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Sunday, July 25, 2021
UNITED NATIONS, Jun 26 2019 (IPS) - The international community still has a long way to go to chart a new, sustainable course for humanity. But the upcoming climate change meetings provide a renewed opportunity to tackle climate change head on.
Ahead of the United Nations Climate Action Summit in September, governments are gearing up to convene in Abu Dhabi for a preparatory meeting Jun. 30 to Jul. 1. The meeting is expected to have the highest official international participation since the Paris Agreement in 2015.
“This summit is a unique opportunity to make sure that climate is not perceived as an environmental issue…the summit allows us to bring climate into the overall agenda of development of a country,” said Special Envoy of the Secretary-General on the Climate Summit, Luis Alfonso de Alba.
“I think that’s the only solution for the climate. As long as we keep climate as an environmental issue, we will never achieve the level of transformation that is needed to deal with the problem and particularly to move to a different way in which we consume and produce as a society,” he added.
During the Abu Dhabu climate meeting, governments will make concrete proposals for initiatives on various climate change related issues from finance to energy. An agenda, recommendations, and draft resolutions will then be presented and adopted during the September summit.
In recent years, the climate change debate has been largely focused on energy, particularly the use of fossil fuels. Most recently, European Union (EU) leaders failed to reach a consensus on how to make the EU carbon neutral by 2050 as coal-reliant countries rejected the proposal. This sparked protests across the continent, including a 40,000-strong rally at a German coal mine.
U.N. Secretary-General António Guterres also called for an end to new coal plants after 2020 as well as fossil fuel subsidies.
While such moves are essential to reduce greenhouse gas emissions, sustainable land management is another crucial aspect that is often overlooked.
According to the U.N. Convention to Combat Desertification (UNCCD), the land use sector represents almost 25 percent of total global emissions. As the world’s soils store more carbon than the planet’s atmosphere, the restoration of soil and degraded land is therefore essential in the fight against climate change with a potential to store up to three million tons of carbon annually.
Agroforestry could be an essential tool to address land degradation and help communities to mitigate and adapt to climate change.
A land management system where trees and shrubs are grown together with crops and pasture, agroforestry has been found to provide numerous benefits including improved soil and water quality, increased biodiversity, high crop yields and thus incomes, reduced greenhouse gas emissions, and increased carbon sequestration.
In Niger, agroforestry has helped restore five million hectares of land through the planting of 200 million trees. This has resulted in an additional half a million tons of grain production each year, improving climate change resilience and food security of an estimated 2.5 million people.
Such sustainable land management is therefore a potential low-hanging fruit for achieving nationally determined contributions (NDCs) under the Paris Agreement.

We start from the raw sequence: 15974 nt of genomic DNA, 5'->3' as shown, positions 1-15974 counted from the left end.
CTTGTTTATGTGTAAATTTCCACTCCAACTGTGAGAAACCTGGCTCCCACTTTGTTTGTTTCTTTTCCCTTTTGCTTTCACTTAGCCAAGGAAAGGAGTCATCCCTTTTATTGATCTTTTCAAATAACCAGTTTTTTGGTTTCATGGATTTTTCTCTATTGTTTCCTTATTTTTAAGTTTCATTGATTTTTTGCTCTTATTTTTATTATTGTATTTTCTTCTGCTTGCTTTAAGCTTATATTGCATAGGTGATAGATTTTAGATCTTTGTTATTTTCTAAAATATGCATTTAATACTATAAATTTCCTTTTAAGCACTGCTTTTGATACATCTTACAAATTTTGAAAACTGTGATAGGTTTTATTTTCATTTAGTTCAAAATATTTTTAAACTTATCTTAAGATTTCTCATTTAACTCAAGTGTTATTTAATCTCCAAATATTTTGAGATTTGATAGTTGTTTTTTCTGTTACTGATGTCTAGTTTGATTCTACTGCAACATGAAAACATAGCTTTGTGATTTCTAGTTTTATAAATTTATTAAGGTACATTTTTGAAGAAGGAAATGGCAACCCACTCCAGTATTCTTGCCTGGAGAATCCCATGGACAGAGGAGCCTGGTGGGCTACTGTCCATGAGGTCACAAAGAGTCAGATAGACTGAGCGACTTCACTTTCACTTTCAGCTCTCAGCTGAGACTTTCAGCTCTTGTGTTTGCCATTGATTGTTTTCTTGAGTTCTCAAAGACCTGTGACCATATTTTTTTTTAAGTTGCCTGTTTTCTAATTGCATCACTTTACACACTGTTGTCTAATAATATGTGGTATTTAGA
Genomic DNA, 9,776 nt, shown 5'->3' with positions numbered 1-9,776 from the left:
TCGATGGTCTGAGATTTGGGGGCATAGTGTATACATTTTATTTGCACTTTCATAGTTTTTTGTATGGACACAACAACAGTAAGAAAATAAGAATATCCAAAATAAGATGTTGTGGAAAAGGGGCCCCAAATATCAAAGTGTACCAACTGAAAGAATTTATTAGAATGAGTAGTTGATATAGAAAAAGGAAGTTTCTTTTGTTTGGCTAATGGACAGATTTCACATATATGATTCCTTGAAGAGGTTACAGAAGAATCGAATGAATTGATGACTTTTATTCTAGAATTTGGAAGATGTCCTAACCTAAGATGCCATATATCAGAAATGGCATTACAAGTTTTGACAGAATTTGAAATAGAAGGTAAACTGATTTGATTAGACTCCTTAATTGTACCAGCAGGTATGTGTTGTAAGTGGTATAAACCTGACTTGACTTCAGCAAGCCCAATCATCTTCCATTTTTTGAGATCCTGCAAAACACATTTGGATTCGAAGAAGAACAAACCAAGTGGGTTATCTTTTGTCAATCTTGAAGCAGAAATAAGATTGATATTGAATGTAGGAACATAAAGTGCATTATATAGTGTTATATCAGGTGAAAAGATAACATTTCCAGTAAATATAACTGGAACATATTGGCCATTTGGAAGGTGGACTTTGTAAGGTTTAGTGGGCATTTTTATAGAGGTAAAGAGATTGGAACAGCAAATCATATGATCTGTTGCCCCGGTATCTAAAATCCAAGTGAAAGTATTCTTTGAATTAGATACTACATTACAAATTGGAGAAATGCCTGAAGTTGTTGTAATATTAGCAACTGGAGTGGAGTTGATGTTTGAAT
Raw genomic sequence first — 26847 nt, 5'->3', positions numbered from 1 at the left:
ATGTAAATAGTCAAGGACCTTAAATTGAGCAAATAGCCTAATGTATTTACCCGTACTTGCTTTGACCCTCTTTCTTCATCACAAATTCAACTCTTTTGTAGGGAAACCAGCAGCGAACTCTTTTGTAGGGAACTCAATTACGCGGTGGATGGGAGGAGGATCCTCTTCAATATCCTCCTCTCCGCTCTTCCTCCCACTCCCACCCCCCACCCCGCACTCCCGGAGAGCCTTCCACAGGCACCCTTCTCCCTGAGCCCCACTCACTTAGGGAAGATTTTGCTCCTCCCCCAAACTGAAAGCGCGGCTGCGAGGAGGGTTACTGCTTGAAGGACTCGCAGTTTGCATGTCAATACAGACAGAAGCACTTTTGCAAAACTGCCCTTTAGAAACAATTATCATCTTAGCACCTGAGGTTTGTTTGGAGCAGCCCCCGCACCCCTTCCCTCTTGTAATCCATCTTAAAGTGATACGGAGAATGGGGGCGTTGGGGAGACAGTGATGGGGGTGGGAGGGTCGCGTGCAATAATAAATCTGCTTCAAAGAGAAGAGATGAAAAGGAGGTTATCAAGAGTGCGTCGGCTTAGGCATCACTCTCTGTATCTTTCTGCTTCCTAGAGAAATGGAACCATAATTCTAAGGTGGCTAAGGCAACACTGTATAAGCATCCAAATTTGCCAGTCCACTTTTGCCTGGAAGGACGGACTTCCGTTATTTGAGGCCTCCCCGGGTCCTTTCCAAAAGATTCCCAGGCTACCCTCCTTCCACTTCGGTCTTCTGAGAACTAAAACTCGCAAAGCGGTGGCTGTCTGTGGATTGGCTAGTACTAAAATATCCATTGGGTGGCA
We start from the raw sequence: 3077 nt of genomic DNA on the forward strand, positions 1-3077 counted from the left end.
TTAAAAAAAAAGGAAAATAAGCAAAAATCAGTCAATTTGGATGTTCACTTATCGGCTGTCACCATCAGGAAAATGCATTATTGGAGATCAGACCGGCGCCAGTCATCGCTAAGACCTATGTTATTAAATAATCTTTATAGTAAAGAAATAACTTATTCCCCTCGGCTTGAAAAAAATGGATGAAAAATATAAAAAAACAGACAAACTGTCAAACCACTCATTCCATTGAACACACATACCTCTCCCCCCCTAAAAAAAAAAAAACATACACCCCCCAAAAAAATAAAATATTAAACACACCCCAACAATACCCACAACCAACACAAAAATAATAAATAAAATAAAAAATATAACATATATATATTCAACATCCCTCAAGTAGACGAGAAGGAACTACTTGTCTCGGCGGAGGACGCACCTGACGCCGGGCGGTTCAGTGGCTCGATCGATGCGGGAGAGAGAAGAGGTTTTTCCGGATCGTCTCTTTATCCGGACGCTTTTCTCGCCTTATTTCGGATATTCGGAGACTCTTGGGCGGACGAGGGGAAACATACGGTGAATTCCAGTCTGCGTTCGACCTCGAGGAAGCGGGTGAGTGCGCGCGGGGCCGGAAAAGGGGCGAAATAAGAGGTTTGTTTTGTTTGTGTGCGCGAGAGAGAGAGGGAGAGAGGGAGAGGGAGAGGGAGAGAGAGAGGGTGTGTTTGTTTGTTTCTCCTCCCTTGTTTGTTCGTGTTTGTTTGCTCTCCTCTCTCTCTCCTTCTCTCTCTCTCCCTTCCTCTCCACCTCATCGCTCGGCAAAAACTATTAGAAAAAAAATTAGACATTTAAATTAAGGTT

Already, 40 percent of developing countries propose agroforestry as a measure in their NDCs, including 70 percent of African countries.
However, current commitments for long-term climate action remain insufficient as it covers only one-third of emissions reductions required by 2030.
In fact, U.N. Special Rapporteur on extreme poverty and human rights Philip Alston that even if current targets are met, the world is still at risk of a “climate apartheid” where the wealthy are able to pay to escape heat and hunger while the rest is left to suffer.
“Maintaining the current course is a recipe for economic catastrophe,” the U.N. expert said.
“States have marched past every scientific warning and threshold, and what was once considered catastrophic warming now seems like a best-case scenario. Even today, too many countries are taking short-sighted steps in the wrong direction,” Alston added.
De Alba echoed similar sentiments regarding the uneven commitment to climate action, stating: “If we are dealing and trying to improve the transition of energy, if we are concerned about land degradation and the protection of the forests, if we are all looking into innovation—I think we are all working for climate change whether we label it that way or not.”
Countries must therefore not only scale up their commitments, but also address and close existing gaps.
For instance, the Consultative Group on International Agricultural Research (CGIAR) found that agroforestry is not included in countries’ measurement, reporting, and verification (MRV) systems, including the U.N. Framework Convention on Climate Change’s (UNFCCC) own systems.
If agroforestry remains excluded from MRV, its contributions to national and international climate objectives will remain invisible.
“If agroforestry trees aren’t counted in MRV systems, then in many ways they don’t count. Only if agroforestry resources are measured, reported and verified will countries gain access to the financial and other support they need to effectively include agroforestry in climate change adaptation and mitigation,” CGIAR said in a study, recommending the creation of guidelines for agroforestry reporting.
De Alba stressed the need for the international community to act quickly.
“Fighting climate change is compatible with growth, compatible with the fight against poverty…it is important that we continue the work from Abu Dhabi into the summit to get the best results.”
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